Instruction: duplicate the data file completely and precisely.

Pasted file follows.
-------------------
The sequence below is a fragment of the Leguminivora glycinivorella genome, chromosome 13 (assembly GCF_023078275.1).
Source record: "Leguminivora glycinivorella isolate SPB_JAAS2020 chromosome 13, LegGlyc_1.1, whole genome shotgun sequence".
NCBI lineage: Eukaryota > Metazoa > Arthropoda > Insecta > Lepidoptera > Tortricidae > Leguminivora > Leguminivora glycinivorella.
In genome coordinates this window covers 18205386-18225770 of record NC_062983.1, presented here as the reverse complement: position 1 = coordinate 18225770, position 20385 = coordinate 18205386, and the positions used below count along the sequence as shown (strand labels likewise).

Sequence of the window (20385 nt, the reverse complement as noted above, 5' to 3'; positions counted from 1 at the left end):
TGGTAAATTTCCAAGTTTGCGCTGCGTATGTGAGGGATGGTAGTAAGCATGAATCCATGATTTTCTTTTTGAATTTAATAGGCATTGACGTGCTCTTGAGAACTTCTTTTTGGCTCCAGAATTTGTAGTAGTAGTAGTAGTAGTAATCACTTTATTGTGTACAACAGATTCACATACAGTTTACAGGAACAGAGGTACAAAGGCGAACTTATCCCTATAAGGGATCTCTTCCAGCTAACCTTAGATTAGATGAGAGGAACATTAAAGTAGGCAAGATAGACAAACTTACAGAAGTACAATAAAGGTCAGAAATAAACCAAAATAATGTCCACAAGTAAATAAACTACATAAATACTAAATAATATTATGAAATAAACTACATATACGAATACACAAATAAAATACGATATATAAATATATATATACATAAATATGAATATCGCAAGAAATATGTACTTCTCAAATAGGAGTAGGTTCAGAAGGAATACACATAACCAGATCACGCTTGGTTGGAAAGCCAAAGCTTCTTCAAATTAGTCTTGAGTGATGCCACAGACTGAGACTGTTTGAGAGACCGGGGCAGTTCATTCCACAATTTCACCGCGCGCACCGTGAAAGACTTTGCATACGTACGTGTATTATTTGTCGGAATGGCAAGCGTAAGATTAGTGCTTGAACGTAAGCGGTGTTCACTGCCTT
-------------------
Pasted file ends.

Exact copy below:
The sequence below is a fragment of the Leguminivora glycinivorella genome, chromosome 13 (assembly GCF_023078275.1).
Source record: "Leguminivora glycinivorella isolate SPB_JAAS2020 chromosome 13, LegGlyc_1.1, whole genome shotgun sequence".
NCBI lineage: Eukaryota > Metazoa > Arthropoda > Insecta > Lepidoptera > Tortricidae > Leguminivora > Leguminivora glycinivorella.
In genome coordinates this window covers 18205386-18225770 of record NC_062983.1, presented here as the reverse complement: position 1 = coordinate 18225770, position 20385 = coordinate 18205386, and the positions used below count along the sequence as shown (strand labels likewise).

Sequence of the window (20385 nt, the reverse complement as noted above, 5' to 3'; positions counted from 1 at the left end):
TGGTAAATTTCCAAGTTTGCGCTGCGTATGTGAGGGATGGTAGTAAGCATGAATCCATGATTTTCTTTTTGAATTTAATAGGCATTGACGTGCTCTTGAGAACTTCTTTTTGGCTCCAGAATTTGTAGTAGTAGTAGTAGTAGTAATCACTTTATTGTGTACAACAGATTCACATACAGTTTACAGGAACAGAGGTACAAAGGCGAACTTATCCCTATAAGGGATCTCTTCCAGCTAACCTTAGATTAGATGAGAGGAACATTAAAGTAGGCAAGATAGACAAACTTACAGAAGTACAATAAAGGTCAGAAATAAACCAAAATAATGTCCACAAGTAAATAAACTACATAAATACTAAATAATATTATGAAATAAACTACATATACGAATACACAAATAAAATACGATATATAAATATATATATACATAAATATGAATATCGCAAGAAATATGTACTTCTCAAATAGGAGTAGGTTCAGAAGGAATACACATAACCAGATCACGCTTGGTTGGAAAGCCAAAGCTTCTTCAAATTAGTCTTGAGTGATGCCACAGACTGAGACTGTTTGAGAGACCGGGGCAGTTCATTCCACAATTTCACCGCGCGCACCGTGAAAGACTTTGCATACGTACGTGTATTATTTGTCGGAATGGCAAGCGTAAGATTAGTGCTTGAACGTAAGCGGTGTTCACTGCCTT